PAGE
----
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12:26 PM Tue, Nov. 20th

More stormy weather ahead: Remnants of hurricane en route to Arizona

Victor R. Caivano/The Associated Press<br>
A man walks on a street where most powerlines and lightposts have been knocked down by Hurricane Odile in Los Cabos, Mexico on Monday. The remnants of the storm are expected to hit Arizona today, leading to flash-flood watches for most of the state.

Victor R. Caivano/The Associated Press<br> A man walks on a street where most powerlines and lightposts have been knocked down by Hurricane Odile in Los Cabos, Mexico on Monday. The remnants of the storm are expected to hit Arizona today, leading to flash-flood watches for most of the state.

CABO SAN LUCAS, Mexico - Hurricane Odile blazed a trail of destruction through Mexico's Baja California Peninsula on Monday that leveled everything from ramshackle homes to luxury hotels and big box stores, leaving entire neighborhoods as disasters zones.

About 30,000 tourists were being put up in temporary shelters in hotels and Los Cabos international airport remained closed. Emergency officials reported that 135 people were treated for minor injuries from flying glass or falling objects, but there were no serious injuries or deaths so far.

Odile, which made landfall near Cabo San Lucas the previous night as a powerful Category 3 hurricane, toppled trees, power poles and road signs along the main highway, which at one point was swamped by rushing floodwaters. Countless windows were blown out of rental cars and high-end hotel rooms, and resort facades crumbled to the ground.

"From what we have seen around here, everything is pretty much destroyed," said Alejandro Tealdi, a 32-year-old resident of Cabo San Lucas. His home was damaged and suffered some flooding, but nobody was hurt. "In the seven years I've been here, I've never seen anything hit like this."

In Arizona, the National Weather Service has issued a flash flood watch for most of the state from 11 a.m. Wednesday through Thursday evening, with rains continuing through the weekend.

According to Mike Langevin at the National Weather Service in Flagstaff, the storm is weakening from hurricane status to that of a tropical storm and, by the time it reaches Arizona, will likely be considered a tropical depression.

Although the storm is the result of a hurricane, Langevin said the expected rains are still considered affiliated with monsoon, which lasts through the end of September.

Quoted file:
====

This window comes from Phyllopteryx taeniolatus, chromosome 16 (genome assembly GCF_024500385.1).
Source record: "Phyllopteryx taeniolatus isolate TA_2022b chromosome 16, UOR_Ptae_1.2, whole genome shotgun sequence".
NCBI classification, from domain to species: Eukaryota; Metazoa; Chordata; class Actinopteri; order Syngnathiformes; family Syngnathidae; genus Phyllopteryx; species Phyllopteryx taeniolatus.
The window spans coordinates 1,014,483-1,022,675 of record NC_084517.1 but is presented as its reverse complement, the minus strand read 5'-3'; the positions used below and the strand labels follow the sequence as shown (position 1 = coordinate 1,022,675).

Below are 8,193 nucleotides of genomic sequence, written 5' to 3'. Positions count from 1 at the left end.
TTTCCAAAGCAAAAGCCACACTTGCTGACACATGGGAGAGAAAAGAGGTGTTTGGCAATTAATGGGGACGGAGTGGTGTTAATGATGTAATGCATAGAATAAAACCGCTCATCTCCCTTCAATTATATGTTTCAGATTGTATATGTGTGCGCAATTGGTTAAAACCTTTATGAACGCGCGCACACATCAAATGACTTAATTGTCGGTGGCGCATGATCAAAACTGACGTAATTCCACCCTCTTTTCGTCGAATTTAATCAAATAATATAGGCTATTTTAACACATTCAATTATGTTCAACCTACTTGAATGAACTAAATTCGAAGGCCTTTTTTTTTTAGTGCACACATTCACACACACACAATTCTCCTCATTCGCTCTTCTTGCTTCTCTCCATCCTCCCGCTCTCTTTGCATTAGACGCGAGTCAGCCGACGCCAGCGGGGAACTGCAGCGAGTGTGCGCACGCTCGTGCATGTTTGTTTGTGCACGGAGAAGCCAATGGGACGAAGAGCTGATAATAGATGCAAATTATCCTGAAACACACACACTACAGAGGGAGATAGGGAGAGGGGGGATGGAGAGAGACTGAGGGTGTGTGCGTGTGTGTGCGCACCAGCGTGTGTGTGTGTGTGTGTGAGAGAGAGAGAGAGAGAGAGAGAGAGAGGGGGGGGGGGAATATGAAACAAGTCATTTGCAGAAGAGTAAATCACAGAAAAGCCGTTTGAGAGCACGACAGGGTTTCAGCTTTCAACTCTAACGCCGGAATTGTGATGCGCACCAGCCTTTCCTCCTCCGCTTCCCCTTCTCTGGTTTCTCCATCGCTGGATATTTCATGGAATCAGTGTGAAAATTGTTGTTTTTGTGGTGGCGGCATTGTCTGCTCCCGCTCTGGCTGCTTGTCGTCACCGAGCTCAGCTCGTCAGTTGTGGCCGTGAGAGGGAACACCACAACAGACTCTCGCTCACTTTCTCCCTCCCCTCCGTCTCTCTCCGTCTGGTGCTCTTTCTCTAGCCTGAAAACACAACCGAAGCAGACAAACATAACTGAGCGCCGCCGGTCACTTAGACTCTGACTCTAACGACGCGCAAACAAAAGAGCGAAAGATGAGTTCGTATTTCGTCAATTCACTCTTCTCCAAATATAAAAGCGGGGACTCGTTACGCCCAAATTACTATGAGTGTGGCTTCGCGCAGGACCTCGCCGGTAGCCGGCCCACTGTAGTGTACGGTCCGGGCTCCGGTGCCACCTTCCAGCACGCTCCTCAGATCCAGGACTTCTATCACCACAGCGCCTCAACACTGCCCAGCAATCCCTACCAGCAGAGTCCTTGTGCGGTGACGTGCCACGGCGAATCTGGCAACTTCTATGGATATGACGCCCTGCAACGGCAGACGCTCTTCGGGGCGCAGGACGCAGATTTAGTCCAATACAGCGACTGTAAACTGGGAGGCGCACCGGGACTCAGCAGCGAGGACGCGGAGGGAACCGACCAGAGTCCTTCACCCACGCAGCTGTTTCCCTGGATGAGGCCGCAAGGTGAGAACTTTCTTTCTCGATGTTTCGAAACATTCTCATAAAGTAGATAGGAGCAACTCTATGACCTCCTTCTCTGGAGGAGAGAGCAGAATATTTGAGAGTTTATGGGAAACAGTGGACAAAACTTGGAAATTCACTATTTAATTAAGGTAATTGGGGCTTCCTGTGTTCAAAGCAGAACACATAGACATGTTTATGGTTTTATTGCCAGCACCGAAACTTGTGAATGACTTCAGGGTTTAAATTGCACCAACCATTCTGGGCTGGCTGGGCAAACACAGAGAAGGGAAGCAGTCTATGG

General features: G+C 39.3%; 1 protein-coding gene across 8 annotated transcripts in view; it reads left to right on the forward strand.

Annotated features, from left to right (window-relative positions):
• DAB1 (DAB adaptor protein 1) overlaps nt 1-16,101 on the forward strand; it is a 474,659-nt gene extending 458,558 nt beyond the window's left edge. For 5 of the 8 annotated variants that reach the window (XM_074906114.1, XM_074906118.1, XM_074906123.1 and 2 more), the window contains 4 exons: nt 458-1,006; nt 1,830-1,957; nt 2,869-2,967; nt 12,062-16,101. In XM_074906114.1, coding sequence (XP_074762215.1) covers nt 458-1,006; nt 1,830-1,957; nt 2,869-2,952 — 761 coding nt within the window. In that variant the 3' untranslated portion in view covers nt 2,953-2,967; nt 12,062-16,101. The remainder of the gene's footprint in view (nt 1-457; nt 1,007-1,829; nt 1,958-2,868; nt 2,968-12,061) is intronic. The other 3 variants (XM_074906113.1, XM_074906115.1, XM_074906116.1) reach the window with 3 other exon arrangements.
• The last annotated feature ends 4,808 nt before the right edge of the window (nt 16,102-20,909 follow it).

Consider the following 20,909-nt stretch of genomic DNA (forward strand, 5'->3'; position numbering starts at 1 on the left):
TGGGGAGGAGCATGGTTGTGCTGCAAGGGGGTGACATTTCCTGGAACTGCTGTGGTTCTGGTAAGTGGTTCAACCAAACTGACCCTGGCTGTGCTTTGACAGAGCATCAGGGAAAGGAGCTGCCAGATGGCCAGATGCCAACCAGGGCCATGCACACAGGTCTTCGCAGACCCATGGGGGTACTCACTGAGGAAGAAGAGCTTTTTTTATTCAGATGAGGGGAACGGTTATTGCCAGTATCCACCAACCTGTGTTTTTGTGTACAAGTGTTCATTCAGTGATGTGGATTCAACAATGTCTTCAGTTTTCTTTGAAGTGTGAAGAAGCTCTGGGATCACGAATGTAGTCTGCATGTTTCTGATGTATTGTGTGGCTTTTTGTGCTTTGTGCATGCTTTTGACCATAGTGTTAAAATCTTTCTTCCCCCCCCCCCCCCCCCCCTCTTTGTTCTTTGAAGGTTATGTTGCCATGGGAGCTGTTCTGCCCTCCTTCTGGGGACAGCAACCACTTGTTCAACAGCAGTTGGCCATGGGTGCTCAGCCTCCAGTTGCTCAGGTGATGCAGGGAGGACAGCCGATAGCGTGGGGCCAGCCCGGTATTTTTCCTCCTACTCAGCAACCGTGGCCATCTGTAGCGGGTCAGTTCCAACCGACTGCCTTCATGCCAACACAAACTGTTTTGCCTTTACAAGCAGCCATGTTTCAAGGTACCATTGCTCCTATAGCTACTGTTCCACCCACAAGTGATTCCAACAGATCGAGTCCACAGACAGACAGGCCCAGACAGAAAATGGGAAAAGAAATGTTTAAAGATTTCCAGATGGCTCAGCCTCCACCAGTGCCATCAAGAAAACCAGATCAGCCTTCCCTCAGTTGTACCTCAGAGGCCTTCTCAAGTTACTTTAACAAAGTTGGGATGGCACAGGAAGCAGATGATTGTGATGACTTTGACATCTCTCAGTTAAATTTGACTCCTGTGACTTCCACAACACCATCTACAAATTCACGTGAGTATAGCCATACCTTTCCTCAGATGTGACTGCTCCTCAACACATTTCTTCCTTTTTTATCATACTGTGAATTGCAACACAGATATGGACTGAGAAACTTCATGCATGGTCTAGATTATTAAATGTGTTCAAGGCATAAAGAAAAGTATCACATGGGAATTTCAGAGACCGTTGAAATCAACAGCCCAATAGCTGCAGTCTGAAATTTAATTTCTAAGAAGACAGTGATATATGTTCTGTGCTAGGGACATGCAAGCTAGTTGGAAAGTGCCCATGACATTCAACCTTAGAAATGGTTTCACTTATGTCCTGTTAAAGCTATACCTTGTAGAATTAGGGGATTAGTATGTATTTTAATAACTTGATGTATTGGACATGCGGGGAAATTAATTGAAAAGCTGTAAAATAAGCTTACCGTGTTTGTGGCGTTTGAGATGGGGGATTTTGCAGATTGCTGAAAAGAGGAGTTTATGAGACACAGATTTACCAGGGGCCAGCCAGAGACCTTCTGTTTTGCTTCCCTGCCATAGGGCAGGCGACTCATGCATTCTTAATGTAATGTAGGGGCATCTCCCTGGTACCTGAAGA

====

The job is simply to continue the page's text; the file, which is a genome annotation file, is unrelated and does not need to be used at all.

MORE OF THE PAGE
NWS reports a 40 percent chance of rain today, increasing to an 80 percent chance on Wednesday.

As always with storms of this strength, local officials are primarily concerned with driving conditions. Hugh Vallely of the Yavapai County Emergency Management said the prospect of this storm is reminiscent of a 2013 storm that flooded several areas county-wide and led to a vehicle washing away near Williamson Valley Road.

"When we have problems, it's usually because somebody is trying to cross where they shouldn't," Vallely said, adding that, "There's a lot of intensity in this storm."

Police officials echoed those concerns. Prescott Police Department Lt. Ken Morley cautioned motorists to slow down, and to stay out of low-water crossings once they are running, even if the gates are not yet shut.

"It takes the city a little while to get them all closed during a storm," Morley said.

And Yavapai County Sheriff's Office spokesman Dwight D'Evelyn, noting that at least one person died in the Tucson area in recent storms, advised that road conditions can change rapidly during a weather event.

"Remember," D'Evelyn said, "never to assume the road you travel every day has retained the same surface under flooded conditions. Road properties can change quickly under a flash flood condition, especially if the surface was weakening to begin with."

D'Evelyn also provided a cautionary list:

• Cars can easily stall in the water and be carried away in any current;

• Most vehicles will be swept away by less than two feet of running water;

• Do not try to cross a flooded road or stream in your vehicle;

• Heed all flood and flash flood warnings issued by the National Weather Service;

• Do not drive around barricades at low-water crossings;

• Be especially vigilant at night or when traveling on unfamiliar roads;

• Do not cross flowing water;

• Observe any water level indicators at low-water crossings, remembering that six inches of water may be enough to cause you to lose control of your vehicle;

• Appreciate how fast water can rise;

• Be aware that beneath the water's surface, roadbeds may have been washed away;

• If you choose to abandon your vehicle, respect the force of the water. Six inches of fast-moving water will knock you off your feet.

Prescott Fire Department Division Chief Don Devendorf noted that three local fire stations have bags and sand available for residents in need of sandbags. Those locations are Station 71, 333 White Spar Road, Station 51 at Iron Springs Road and Williamson Valley Road and Station 73 at the Prescott Municipal Airport.

Devendorf advised residents to bring a shovel as the sandbag offerings are "self-service."

Residents can find additional sandbag material locations by going to this website:http://www.regionalinfo-alert.org/

Courier City Editor Mark Duncan contributed to this story.